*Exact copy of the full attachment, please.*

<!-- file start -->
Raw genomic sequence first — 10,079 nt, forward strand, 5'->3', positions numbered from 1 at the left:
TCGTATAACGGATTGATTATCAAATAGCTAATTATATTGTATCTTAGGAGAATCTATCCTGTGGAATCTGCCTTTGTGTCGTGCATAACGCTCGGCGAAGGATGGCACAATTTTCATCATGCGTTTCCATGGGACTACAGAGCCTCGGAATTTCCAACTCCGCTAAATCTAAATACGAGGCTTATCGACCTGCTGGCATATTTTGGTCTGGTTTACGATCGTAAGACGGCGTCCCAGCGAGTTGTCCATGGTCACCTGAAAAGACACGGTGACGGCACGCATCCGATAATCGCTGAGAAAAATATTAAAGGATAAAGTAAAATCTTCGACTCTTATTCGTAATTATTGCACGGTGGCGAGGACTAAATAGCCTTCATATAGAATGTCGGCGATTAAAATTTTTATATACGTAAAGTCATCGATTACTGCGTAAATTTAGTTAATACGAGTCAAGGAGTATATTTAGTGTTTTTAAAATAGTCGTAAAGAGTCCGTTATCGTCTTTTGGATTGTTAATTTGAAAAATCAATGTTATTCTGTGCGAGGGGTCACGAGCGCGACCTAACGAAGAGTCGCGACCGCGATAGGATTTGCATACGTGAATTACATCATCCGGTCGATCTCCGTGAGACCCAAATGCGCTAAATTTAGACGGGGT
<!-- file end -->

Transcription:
Raw genomic sequence first — 10,079 nt, forward strand, 5'->3', positions numbered from 1 at the left:
TCGTATAACGGATTGATTATCAAATAGCTAATTATATTGTATCTTAGGAGAATCTATCCTGTGGAATCTGCCTTTGTGTCGTGCATAACGCTCGGCGAAGGATGGCACAATTTTCATCATGCGTTTCCATGGGACTACAGAGCCTCGGAATTTCCAACTCCGCTAAATCTAAATACGAGGCTTATCGACCTGCTGGCATATTTTGGTCTGGTTTACGATCGTAAGACGGCGTCCCAGCGAGTTGTCCATGGTCACCTGAAAAGACACGGTGACGGCACGCATCCGATAATCGCTGAGAAAAATATTAAAGGATAAAGTAAAATCTTCGACTCTTATTCGTAATTATTGCACGGTGGCGAGGACTAAATAGCCTTCATATAGAATGTCGGCGATTAAAATTTTTATATACGTAAAGTCATCGATTACTGCGTAAATTTAGTTAATACGAGTCAAGGAGTATATTTAGTGTTTTTAAAATAGTCGTAAAGAGTCCGTTATCGTCTTTTGGATTGTTAATTTGAAAAATCAATGTTATTCTGTGCGAGGGGTCACGAGCGCGACCTAACGAAGAGTCGCGACCGCGATAGGATTTGCATACGTGAATTACATCATCCGGTCGATCTCCGTGAGACCCAAATGCGCTAAATTTAGACGGGGT